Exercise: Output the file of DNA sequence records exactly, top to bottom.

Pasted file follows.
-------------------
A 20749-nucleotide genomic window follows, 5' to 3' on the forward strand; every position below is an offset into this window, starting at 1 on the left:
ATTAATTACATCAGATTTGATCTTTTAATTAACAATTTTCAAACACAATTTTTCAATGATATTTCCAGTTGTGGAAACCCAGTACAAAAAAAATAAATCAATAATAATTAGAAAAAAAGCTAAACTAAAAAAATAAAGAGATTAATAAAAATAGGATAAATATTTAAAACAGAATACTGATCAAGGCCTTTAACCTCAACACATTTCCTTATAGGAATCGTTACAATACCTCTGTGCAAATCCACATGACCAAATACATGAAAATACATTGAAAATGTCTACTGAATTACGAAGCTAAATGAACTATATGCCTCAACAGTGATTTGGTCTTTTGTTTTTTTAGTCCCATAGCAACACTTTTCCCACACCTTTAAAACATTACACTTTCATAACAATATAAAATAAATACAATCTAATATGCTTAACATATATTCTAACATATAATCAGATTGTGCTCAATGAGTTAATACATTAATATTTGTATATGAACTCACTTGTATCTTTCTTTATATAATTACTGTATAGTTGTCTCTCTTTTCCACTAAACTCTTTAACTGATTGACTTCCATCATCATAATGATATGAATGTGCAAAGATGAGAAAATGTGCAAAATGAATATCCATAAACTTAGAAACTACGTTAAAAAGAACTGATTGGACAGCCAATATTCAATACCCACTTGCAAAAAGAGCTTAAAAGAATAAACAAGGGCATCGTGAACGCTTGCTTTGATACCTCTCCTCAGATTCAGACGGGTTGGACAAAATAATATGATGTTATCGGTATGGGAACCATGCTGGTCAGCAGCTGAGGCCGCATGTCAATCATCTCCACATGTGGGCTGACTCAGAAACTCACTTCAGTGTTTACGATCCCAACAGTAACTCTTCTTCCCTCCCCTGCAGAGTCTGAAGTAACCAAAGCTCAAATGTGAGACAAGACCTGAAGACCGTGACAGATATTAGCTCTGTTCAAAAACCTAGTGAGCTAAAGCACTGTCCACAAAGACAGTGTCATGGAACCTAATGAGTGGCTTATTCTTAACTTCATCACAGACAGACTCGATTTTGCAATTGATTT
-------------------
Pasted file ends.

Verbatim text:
A 20749-nucleotide genomic window follows, 5' to 3' on the forward strand; every position below is an offset into this window, starting at 1 on the left:
ATTAATTACATCAGATTTGATCTTTTAATTAACAATTTTCAAACACAATTTTTCAATGATATTTCCAGTTGTGGAAACCCAGTACAAAAAAAATAAATCAATAATAATTAGAAAAAAAGCTAAACTAAAAAAATAAAGAGATTAATAAAAATAGGATAAATATTTAAAACAGAATACTGATCAAGGCCTTTAACCTCAACACATTTCCTTATAGGAATCGTTACAATACCTCTGTGCAAATCCACATGACCAAATACATGAAAATACATTGAAAATGTCTACTGAATTACGAAGCTAAATGAACTATATGCCTCAACAGTGATTTGGTCTTTTGTTTTTTTAGTCCCATAGCAACACTTTTCCCACACCTTTAAAACATTACACTTTCATAACAATATAAAATAAATACAATCTAATATGCTTAACATATATTCTAACATATAATCAGATTGTGCTCAATGAGTTAATACATTAATATTTGTATATGAACTCACTTGTATCTTTCTTTATATAATTACTGTATAGTTGTCTCTCTTTTCCACTAAACTCTTTAACTGATTGACTTCCATCATCATAATGATATGAATGTGCAAAGATGAGAAAATGTGCAAAATGAATATCCATAAACTTAGAAACTACGTTAAAAAGAACTGATTGGACAGCCAATATTCAATACCCACTTGCAAAAAGAGCTTAAAAGAATAAACAAGGGCATCGTGAACGCTTGCTTTGATACCTCTCCTCAGATTCAGACGGGTTGGACAAAATAATATGATGTTATCGGTATGGGAACCATGCTGGTCAGCAGCTGAGGCCGCATGTCAATCATCTCCACATGTGGGCTGACTCAGAAACTCACTTCAGTGTTTACGATCCCAACAGTAACTCTTCTTCCCTCCCCTGCAGAGTCTGAAGTAACCAAAGCTCAAATGTGAGACAAGACCTGAAGACCGTGACAGATATTAGCTCTGTTCAAAAACCTAGTGAGCTAAAGCACTGTCCACAAAGACAGTGTCATGGAACCTAATGAGTGGCTTATTCTTAACTTCATCACAGACAGACTCGATTTTGCAATTGATTT